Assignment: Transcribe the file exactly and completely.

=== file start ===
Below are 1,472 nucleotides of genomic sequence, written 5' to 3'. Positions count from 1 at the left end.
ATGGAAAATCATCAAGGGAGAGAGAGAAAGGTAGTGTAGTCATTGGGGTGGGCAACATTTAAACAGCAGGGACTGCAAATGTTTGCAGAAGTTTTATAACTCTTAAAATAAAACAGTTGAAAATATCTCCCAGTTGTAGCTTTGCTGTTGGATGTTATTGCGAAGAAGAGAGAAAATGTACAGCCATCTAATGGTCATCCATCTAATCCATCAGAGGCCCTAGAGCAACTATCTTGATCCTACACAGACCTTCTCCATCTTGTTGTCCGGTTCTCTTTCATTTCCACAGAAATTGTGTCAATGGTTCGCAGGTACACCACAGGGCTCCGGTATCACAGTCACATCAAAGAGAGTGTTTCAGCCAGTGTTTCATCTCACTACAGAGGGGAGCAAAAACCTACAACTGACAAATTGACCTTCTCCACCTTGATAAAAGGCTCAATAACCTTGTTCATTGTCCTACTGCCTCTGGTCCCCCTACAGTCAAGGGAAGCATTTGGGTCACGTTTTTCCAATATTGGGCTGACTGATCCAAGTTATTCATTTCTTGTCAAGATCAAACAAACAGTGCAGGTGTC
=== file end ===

Below are 1,472 nucleotides of genomic sequence, written 5' to 3'. Positions count from 1 at the left end.
ATGGAAAATCATCAAGGGAGAGAGAGAAAGGTAGTGTAGTCATTGGGGTGGGCAACATTTAAACAGCAGGGACTGCAAATGTTTGCAGAAGTTTTATAACTCTTAAAATAAAACAGTTGAAAATATCTCCCAGTTGTAGCTTTGCTGTTGGATGTTATTGCGAAGAAGAGAGAAAATGTACAGCCATCTAATGGTCATCCATCTAATCCATCAGAGGCCCTAGAGCAACTATCTTGATCCTACACAGACCTTCTCCATCTTGTTGTCCGGTTCTCTTTCATTTCCACAGAAATTGTGTCAATGGTTCGCAGGTACACCACAGGGCTCCGGTATCACAGTCACATCAAAGAGAGTGTTTCAGCCAGTGTTTCATCTCACTACAGAGGGGAGCAAAAACCTACAACTGACAAATTGACCTTCTCCACCTTGATAAAAGGCTCAATAACCTTGTTCATTGTCCTACTGCCTCTGGTCCCCCTACAGTCAAGGGAAGCATTTGGGTCACGTTTTTCCAATATTGGGCTGACTGATCCAAGTTATTCATTTCTTGTCAAGATCAAACAAACAGTGCAGGTGTC